These two aren't in the age range I'm talking about below.
But they are quite adorable. And reading.
Photo by zorilla.
An Article From a BooksellerThis weekend, between learning far more than I ever wished to know about Days of Inventory and the cash-to-cash cycle, I read this article with the very click-batey title "I Liked Hurting Girls: A Bookseller on Diary of an Oxygen Thief, Milk and Honey, Young People and the Internet."
The woman who wrote this article owns a book shop, and she noticed a few unusual trends in teens coming in to ask about specific books that weren't actually new or popular at the time. One of those books happened to start with the line, "I liked hurting girls ..."
Juneau, Alaska (see below for semi-relevance).
Really chosen for my obsession with mountains.
Photo by Ian D. Keating
This Just in: Teens Like Social MediaHowever, others books she mentions include Looking for Alaska, which become popular after John Green's YouTube channel took off, and Milk and Honey, which is apparently an illustrated book of poems that deals with topics ranging from abuse to survival to sex. She describes the book as "explicit, emotional and very social media friendly."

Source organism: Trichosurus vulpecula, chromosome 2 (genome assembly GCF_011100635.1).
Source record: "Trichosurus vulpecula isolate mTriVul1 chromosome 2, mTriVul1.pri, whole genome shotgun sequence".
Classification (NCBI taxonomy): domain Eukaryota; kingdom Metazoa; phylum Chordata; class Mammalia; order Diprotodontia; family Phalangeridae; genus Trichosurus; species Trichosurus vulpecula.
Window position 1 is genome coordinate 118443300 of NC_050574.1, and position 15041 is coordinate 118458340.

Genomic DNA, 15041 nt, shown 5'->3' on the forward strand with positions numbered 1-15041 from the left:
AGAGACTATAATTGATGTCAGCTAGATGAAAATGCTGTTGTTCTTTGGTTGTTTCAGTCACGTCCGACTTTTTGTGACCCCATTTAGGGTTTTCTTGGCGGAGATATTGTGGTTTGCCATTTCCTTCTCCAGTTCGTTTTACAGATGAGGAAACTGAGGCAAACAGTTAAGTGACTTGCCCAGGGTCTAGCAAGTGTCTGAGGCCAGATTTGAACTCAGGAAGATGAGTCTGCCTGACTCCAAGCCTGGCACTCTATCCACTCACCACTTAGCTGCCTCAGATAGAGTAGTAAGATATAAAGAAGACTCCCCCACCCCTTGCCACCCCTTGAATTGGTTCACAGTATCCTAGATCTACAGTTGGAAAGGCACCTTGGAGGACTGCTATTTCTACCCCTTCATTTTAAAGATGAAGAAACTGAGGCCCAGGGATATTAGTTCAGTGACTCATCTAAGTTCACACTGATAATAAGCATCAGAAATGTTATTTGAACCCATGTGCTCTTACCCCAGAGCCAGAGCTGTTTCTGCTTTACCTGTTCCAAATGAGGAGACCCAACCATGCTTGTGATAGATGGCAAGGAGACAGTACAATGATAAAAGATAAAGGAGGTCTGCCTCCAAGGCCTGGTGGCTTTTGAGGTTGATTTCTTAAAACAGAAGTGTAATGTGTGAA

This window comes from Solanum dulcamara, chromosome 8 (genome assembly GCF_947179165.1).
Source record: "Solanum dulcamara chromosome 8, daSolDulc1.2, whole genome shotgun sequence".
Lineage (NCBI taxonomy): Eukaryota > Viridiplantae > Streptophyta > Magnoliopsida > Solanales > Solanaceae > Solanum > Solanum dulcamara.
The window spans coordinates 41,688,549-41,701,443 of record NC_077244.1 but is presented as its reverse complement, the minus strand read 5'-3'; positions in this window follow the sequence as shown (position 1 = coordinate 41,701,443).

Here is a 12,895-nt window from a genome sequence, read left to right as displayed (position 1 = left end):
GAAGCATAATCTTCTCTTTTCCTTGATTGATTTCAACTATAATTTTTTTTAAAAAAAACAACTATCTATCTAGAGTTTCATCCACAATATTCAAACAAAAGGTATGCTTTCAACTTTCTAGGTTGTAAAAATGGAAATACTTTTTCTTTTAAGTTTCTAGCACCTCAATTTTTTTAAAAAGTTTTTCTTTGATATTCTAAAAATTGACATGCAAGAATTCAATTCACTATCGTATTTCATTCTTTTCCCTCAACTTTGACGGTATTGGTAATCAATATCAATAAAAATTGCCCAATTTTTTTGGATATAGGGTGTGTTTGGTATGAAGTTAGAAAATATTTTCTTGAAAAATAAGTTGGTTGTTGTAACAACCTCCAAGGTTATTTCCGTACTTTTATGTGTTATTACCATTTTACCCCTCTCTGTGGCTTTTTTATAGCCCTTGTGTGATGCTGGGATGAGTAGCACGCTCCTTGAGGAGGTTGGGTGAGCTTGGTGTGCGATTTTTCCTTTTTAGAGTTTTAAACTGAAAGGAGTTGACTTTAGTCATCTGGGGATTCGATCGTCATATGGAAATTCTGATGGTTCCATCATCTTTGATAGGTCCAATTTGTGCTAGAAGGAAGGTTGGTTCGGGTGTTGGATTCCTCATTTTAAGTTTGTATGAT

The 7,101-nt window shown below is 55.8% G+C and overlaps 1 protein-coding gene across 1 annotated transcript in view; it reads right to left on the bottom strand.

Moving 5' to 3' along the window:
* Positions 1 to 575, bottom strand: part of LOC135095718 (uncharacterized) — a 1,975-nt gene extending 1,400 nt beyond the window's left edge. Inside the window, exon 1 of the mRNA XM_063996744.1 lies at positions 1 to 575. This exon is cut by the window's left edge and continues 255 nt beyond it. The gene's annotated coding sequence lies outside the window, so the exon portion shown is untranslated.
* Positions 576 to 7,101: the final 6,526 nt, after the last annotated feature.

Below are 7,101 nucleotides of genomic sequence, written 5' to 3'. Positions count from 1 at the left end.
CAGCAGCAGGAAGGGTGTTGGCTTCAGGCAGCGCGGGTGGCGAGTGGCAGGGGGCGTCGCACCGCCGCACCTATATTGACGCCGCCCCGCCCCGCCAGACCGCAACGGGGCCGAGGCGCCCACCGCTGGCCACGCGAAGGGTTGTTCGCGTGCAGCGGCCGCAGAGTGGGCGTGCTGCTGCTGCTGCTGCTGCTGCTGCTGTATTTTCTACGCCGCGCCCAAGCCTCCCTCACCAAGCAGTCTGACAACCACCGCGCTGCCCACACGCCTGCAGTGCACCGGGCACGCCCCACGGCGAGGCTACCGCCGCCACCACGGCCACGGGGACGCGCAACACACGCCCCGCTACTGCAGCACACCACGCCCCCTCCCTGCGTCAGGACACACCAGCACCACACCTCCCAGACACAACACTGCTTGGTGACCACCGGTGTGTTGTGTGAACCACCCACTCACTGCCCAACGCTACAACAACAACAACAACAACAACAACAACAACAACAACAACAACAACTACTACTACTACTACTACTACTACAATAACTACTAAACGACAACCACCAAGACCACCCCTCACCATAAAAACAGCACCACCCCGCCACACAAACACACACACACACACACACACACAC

Photo by Per Gosche.
In other Breaking News: Teens Won't Explain ThemselvesIt was also rather entertaining to me that every time this bookseller asked her teen customer what made them want to purchase this book, they'd answer, "I don't know. I it's really good," rather than actually explain to an adult where they'd heard about the book.
And it is really interesting how social media can help people rediscover books. We tend to think of books in two categories: new books and classic books, or at least that's how it seems to me. I'm glad that sometimes books that are neither of these two things get brought back into the light and "re-discovered" by a new audience.